August 12, 2021

Field Diary: Macro world of Munnar

3rd Aug

It seems to be pouring outside. Tried to look out through the slit open window of my room. My dry towel continued to mop off the water droplets that accumulated on the camera. It’s pretty dark outside. I looked at the watch, its 11 pm already. Came out to the balcony area. The tea plantations across the hilly terrain, the tall trees and the waterfall at a distance were no longer visible. But the roar of the mighty waterfall falling against the rocky surfaces, the strong winds blowing across my face with a hissing sound in my ears and the incessant rains with a gush of few rain droplets wetting my nose tip reminded me, tomorrow the forest floor is going to be wet and active, including the bandwagon of the leeches.

I closed the door. It’s time to hit the bed. It’s been a busy day today. Landed at Kochi airport by 11 am after a flight of around 1:40 hrs from Mumbai and then the cab to Munnar took another 3:30 hrs. Ofcourse, it was a beautiful road drive with the winding roads cutting through the mountains and tea estates, with the magical play of clouds between the hills and the valleys, with a few repeated Hindi Bollywood songs of 80’s playing in the car music player in low volume. “This is Cheeyaparra waterfalls” … Ganesh, my driver points his finger towards his left. The place appeared to be quite crowded with a few young couples and a group of bikers enjoying the waterfall. I moved on after taking a few snapshots. “This one is another big waterfall, we call it Valara” Ganesh ensured that I remained fed with enough knowledge on history and geography of the place throughout my journey from Kochi to Munnar.

The rest of the team of experts had reached Munnar two days back. The initial field visit report appeared to be very motivating. The local team of naturalists were Sebinster Francis and Augustine – a fantastic duo having an excellent field knowledge of the local topography and biodiversity. It was evident, that the next few days were going to be very fruitful but at the same time, demanding for a lot of hard work too. While I was just 30 minutes away from the resort, got a news from the team that the elephants were sighted. Sounded like the expedition had begun. However luck was not much in favour as the sightings stopped after a while and we made a plan to visit it in next few days if a sighting is reported again.

After a quick and light lunch at the resort, we started getting ready for the evening forest trails, assembling all gears needed for the shoot and also those needed for keeping us protected. It was a late lunch and by the time we managed to reach the destination, the Sun had already set and the twilight was setting the stage with its mystic magic. It started drizzling. The place appeared to be a relatively less dense forest patch nearby a school. As it started getting darker, the frog calls from all around started getting louder and louder. A few quick assemblies of the gadgets and the lights, and finally … we were on field, shooting. A few Micrixalus sp. and a juvenile large scale pit viper kept us busy, so much so, that we didn’t realize that it was already past four hours. Experiments with lights and gadgets didn’t let us realize how time flew until Sebin said “Let’s go to the cave area now”. I could read that utter reluctance to drive to the cave area in Ganesh’s face. “I am hungry Sir” he said. But soon, looking at the adamancy on our faces, he realized that the trick isn’t going to work and he started the vehicle towards the cave area.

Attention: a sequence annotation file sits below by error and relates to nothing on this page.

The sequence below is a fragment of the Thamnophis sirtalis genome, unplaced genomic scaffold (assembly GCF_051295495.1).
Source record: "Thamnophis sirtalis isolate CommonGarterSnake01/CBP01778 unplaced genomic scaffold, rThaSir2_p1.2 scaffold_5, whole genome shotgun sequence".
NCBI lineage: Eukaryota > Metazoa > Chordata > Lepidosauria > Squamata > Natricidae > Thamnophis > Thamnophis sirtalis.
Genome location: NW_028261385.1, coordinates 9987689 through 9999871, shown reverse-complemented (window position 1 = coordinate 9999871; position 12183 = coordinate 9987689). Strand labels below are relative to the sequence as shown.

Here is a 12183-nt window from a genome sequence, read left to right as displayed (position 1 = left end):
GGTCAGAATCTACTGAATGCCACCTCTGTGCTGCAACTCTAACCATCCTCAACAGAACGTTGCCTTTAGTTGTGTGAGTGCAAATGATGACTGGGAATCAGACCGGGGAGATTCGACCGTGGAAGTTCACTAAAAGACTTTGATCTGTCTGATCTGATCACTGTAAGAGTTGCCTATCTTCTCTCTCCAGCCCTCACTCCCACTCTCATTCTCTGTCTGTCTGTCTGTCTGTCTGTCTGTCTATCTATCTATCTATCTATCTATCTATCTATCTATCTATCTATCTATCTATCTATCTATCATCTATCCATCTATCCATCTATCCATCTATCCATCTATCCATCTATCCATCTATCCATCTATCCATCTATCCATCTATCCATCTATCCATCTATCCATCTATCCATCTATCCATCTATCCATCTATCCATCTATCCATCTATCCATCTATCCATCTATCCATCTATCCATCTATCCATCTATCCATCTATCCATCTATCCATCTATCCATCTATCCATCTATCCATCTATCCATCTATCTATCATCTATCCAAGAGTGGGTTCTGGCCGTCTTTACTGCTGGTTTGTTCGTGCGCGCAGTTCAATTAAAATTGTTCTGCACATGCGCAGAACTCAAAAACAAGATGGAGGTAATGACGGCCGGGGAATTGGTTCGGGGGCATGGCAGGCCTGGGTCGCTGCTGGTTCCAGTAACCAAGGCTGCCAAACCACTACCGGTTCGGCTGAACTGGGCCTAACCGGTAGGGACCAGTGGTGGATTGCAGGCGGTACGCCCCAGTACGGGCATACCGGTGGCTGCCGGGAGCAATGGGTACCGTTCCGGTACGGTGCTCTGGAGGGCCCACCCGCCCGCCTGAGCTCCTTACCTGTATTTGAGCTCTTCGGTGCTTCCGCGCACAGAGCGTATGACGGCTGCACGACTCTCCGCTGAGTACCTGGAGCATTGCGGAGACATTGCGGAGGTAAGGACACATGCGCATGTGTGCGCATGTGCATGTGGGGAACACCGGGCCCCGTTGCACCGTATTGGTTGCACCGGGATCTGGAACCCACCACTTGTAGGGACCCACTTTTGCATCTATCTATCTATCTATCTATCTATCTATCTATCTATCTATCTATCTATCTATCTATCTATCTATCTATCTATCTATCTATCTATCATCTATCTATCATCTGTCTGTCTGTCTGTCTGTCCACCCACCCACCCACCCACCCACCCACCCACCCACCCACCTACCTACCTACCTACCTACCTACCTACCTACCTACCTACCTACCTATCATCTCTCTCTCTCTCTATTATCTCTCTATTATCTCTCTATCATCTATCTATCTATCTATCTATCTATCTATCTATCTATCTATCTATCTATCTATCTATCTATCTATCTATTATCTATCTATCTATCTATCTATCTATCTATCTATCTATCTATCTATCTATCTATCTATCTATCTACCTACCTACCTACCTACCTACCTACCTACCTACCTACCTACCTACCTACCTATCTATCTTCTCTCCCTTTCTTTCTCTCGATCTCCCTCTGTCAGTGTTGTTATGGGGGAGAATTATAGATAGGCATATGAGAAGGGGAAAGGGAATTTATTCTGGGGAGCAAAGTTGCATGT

It had started raining quite heavily as we reached the cave area. In the very first glance, the cave appeared to be infested with thousands of bats. I anyway had no plan to venture inside the cave. A sudden gush of a very strong and pungent odour of bat droppings hit my olfactory cortex. These bat droppings at times become a huge pile, decomposed by microorganisms releasing the pungent odour and also releasing strong acids which at times even corrodes the cave walls thus creating undercut features.

Just outside the cave entry, we see a night frog (Nyctibatracus) sitting on the edge of the cave wall with a clutch of eggs. We could hear a very typical meowing sound from all the puddles around. It had to be the Meowing night frog (Nyctibatrchus poocha). Having said that, it wasn’t very easy to concentrate on the subject with an ever sinking, muddy soil down under my feet and that stingy smell of bat droppings anaesthetizing all my olfactory senses. I gave up.
A curious looking Anamalai Spiny Lizard changing its colour from brown to green as it moved from some dull looking, dry, brown branches to a green climber, drew our attention, while the rest of the team could trace another large scale pit viper and this time, a fully grown adult. The colours of the viper appeared dull and dark. To my knowledge a Large scale pit viper doesn’t have many morphs. As we watched the viper closely, we saw it was about to moult. It had a translucent coat on its body including the eyes. Without disturbing it, we decided to call it a day.

By the time we reached the resort back, it was already 11 pm. The gears had faced quite a bit of moist atmosphere and drizzles of rain water off and on. I sat down with the camera cleaning kit and started wiping the water off the surface of the gears. Seemed to be pouring outside as I tried looking through the split open window of my room. I looked at the watch, its 11 pm sharp.